Free and charitable clinics helping to fill health care gap in the Cape Fear
WILMINGTON, NC (WWAY) — Free and charitable clinics are helping to fill a gap in health care for many uninsured and underinsured people across North Carolina.
There are 73 of these clinics represented by the North Carolina Association of Free and Charitable Clinics serving patients in 86 of the state’s 100 counties.
In the Cape Fear region, Cape Fear Clinic and Christ Community Clinic are both located in Wilmington. A third clinic, New Hope Clinic, is located in Boiling Springs Lake.
John Devaney is President and CEO of the Cape Fear Clinic. He says his organization provides a critical role for people who might not be able to afford health care services they need.
“They’re mostly working folks who have fallen through the safety net and would end up in the emergency room if we weren’t here,” Devaney said. “They’re also more likely to have chronic illnesses such as diabetes and hypertension due to social and economic factors.”
The Cape Fear Clinic offers a myriad of health services including primary medical care, behavioral health and pharmacy services, as well as specialty care such as GI, neurology, dermatology and gynecology.
“We’ve also played a key role during the pandemic providing testing, vaccinations, monoclonal antibody treatments and oral therapies to our patients,” Devaney said.
Cape Fear Clinic serves patients who live in New Hanover, Brunswick, Pender and Columbus counties. Most of them have an income at or below 200% of the federal poverty level.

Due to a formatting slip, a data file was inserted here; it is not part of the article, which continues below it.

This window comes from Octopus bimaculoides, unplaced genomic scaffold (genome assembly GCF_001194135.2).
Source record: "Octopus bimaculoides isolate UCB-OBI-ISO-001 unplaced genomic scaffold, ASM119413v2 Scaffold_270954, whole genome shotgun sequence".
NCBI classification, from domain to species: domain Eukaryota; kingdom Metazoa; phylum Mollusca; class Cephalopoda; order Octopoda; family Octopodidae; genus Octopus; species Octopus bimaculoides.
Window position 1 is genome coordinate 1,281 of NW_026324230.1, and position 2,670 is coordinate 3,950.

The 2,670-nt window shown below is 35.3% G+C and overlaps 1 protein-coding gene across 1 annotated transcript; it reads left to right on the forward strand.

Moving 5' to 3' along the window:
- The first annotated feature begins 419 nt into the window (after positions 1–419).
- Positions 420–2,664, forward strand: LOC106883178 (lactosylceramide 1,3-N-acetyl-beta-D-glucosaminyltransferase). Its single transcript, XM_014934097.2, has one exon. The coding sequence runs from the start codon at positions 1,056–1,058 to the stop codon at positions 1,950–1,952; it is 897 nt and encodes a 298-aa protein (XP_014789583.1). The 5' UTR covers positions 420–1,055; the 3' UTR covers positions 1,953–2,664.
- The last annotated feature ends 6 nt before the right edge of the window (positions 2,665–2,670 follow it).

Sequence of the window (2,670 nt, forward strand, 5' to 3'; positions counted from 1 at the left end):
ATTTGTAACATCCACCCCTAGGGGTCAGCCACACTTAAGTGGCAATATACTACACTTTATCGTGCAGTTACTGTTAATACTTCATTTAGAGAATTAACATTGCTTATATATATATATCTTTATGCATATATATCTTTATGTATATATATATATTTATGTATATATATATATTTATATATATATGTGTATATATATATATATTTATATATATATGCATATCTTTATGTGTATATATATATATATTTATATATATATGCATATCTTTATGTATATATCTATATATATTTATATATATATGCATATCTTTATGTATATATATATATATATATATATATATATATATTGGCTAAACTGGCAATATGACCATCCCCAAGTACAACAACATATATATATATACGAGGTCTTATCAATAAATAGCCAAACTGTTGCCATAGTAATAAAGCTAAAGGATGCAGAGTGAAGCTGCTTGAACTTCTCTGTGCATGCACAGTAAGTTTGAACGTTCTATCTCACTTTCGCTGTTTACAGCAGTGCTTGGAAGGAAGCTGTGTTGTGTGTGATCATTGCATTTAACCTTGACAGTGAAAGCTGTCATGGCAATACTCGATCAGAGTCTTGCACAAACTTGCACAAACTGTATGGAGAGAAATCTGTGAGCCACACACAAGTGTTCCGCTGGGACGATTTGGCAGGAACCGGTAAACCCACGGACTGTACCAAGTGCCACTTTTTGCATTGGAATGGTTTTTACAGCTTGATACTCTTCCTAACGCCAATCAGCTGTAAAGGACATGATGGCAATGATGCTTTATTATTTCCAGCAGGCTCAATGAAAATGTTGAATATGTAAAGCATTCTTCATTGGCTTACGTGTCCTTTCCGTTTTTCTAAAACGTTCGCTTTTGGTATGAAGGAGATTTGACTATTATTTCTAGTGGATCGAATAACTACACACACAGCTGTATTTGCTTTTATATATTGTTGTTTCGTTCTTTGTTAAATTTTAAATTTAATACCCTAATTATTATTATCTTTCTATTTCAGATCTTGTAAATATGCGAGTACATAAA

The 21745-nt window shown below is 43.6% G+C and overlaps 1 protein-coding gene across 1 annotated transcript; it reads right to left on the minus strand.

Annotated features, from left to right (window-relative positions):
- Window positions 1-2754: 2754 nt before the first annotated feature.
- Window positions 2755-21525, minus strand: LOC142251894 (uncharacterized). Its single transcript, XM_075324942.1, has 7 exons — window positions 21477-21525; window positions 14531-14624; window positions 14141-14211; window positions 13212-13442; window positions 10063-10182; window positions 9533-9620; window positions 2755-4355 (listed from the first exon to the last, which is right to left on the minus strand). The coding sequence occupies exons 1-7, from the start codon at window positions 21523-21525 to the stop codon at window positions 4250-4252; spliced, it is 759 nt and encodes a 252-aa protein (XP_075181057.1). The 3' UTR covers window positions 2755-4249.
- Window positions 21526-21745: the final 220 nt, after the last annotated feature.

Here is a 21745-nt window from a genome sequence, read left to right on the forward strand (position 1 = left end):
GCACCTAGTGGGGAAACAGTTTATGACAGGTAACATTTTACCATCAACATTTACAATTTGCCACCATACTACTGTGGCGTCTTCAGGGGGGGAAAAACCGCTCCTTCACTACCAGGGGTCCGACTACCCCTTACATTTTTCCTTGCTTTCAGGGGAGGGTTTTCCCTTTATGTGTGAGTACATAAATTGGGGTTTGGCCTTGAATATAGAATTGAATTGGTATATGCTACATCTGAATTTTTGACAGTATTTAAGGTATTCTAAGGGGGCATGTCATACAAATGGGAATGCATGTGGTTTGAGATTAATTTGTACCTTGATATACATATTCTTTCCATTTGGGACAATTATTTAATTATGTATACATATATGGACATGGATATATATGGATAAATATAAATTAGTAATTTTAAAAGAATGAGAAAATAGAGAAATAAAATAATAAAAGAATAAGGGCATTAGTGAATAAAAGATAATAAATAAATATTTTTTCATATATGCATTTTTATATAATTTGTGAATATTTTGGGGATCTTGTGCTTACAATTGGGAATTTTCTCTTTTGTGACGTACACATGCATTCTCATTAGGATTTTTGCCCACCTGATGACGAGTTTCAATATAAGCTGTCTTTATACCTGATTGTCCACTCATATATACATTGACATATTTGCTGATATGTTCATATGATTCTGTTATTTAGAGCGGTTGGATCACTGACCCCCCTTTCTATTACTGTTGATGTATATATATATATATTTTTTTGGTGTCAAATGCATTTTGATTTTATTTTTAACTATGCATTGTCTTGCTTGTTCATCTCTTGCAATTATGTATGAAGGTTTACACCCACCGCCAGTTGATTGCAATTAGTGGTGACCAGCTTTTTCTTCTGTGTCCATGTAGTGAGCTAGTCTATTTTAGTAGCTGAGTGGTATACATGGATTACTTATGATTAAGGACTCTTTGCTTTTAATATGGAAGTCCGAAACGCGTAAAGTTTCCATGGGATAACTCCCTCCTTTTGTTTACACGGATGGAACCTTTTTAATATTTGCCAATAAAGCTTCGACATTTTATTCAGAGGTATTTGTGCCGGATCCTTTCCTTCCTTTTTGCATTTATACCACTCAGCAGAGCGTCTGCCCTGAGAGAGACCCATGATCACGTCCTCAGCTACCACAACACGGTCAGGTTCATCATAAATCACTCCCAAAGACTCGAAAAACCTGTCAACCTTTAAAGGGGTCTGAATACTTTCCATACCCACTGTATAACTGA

“We don’t accept walk-ins and ask for a $3 copay, but [we] don’t refuse service to patients who are unable to pay,” Devaney said.
To address barriers to good health and access to health care, the North Carolina Association of Free and Charitable Clinics recently established a Health Equity Task Force.
Devaney is one of 29 health-care professionals and policy experts who will serve on the new task force.
“Our mission is to make high-quality health care available to everyone regardless of one’s ability to pay,” Devaney said. “Health equity is really in our DNA.”
What was already a huge job of preventing patients from falling through the cracks to obtain health care has grown exponentially due to COVID-19.
“The pandemic has both made things worse for many of our patients and exposed gaps in our system of care that has exposed the inequity that is embedded institutionally throughout the entire health care delivery system,” Devaney said.
The task force will try to identify these issues and propose solutions that all member clinics will be able to use to make adjustments in their own programs to hopefully address these issues, he added.
With the lingering pandemic, higher cost of living and other factors, 2022 is shaping up to be another challenging year for uninsured and underinsured people in our state.
“Frankly, many of the underserved and historically marginalized people we serve are in a deeper hole health wise,” Devaney said.
During the pandemic, some individuals with diabetes or prediabetes struggled with seeing a doctor on a regular basis to monitor their A1C levels.
Free and charitable clinics have also been hard hit by the pandemic because they rely on volunteers who often stayed away from clinics during the height of the pandemic.
“We also lost our ability to do in-person fundraising events that we rely on to pay our expenses,” Devaney said. “We received short-term relief from the General Assembly, but we really need more people to realize we are here and working to improve the overall health of their communities every day.”
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